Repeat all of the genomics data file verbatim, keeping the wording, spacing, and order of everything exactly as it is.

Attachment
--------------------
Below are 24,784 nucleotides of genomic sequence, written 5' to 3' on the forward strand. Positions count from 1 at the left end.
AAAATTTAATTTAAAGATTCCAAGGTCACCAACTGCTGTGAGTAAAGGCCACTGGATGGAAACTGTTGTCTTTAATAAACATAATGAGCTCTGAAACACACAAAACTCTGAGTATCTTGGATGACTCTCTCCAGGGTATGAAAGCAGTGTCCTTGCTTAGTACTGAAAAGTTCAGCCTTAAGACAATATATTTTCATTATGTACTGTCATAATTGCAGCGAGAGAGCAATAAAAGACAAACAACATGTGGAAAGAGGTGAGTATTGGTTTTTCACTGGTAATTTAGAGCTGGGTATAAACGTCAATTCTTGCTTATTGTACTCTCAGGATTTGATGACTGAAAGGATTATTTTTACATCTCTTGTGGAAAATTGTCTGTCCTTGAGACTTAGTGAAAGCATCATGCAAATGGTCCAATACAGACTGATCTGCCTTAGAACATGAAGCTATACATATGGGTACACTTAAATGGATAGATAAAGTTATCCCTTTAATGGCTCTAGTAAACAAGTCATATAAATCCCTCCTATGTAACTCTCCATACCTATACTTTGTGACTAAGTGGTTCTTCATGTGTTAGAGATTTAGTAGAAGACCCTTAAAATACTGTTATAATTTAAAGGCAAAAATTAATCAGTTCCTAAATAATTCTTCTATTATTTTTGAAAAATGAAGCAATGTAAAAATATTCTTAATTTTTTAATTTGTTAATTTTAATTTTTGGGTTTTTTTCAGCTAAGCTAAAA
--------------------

Below are 24,784 nucleotides of genomic sequence, written 5' to 3' on the forward strand. Positions count from 1 at the left end.
AAAATTTAATTTAAAGATTCCAAGGTCACCAACTGCTGTGAGTAAAGGCCACTGGATGGAAACTGTTGTCTTTAATAAACATAATGAGCTCTGAAACACACAAAACTCTGAGTATCTTGGATGACTCTCTCCAGGGTATGAAAGCAGTGTCCTTGCTTAGTACTGAAAAGTTCAGCCTTAAGACAATATATTTTCATTATGTACTGTCATAATTGCAGCGAGAGAGCAATAAAAGACAAACAACATGTGGAAAGAGGTGAGTATTGGTTTTTCACTGGTAATTTAGAGCTGGGTATAAACGTCAATTCTTGCTTATTGTACTCTCAGGATTTGATGACTGAAAGGATTATTTTTACATCTCTTGTGGAAAATTGTCTGTCCTTGAGACTTAGTGAAAGCATCATGCAAATGGTCCAATACAGACTGATCTGCCTTAGAACATGAAGCTATACATATGGGTACACTTAAATGGATAGATAAAGTTATCCCTTTAATGGCTCTAGTAAACAAGTCATATAAATCCCTCCTATGTAACTCTCCATACCTATACTTTGTGACTAAGTGGTTCTTCATGTGTTAGAGATTTAGTAGAAGACCCTTAAAATACTGTTATAATTTAAAGGCAAAAATTAATCAGTTCCTAAATAATTCTTCTATTATTTTTGAAAAATGAAGCAATGTAAAAATATTCTTAATTTTTTAATTTGTTAATTTTAATTTTTGGGTTTTTTTCAGCTAAGCTAAAA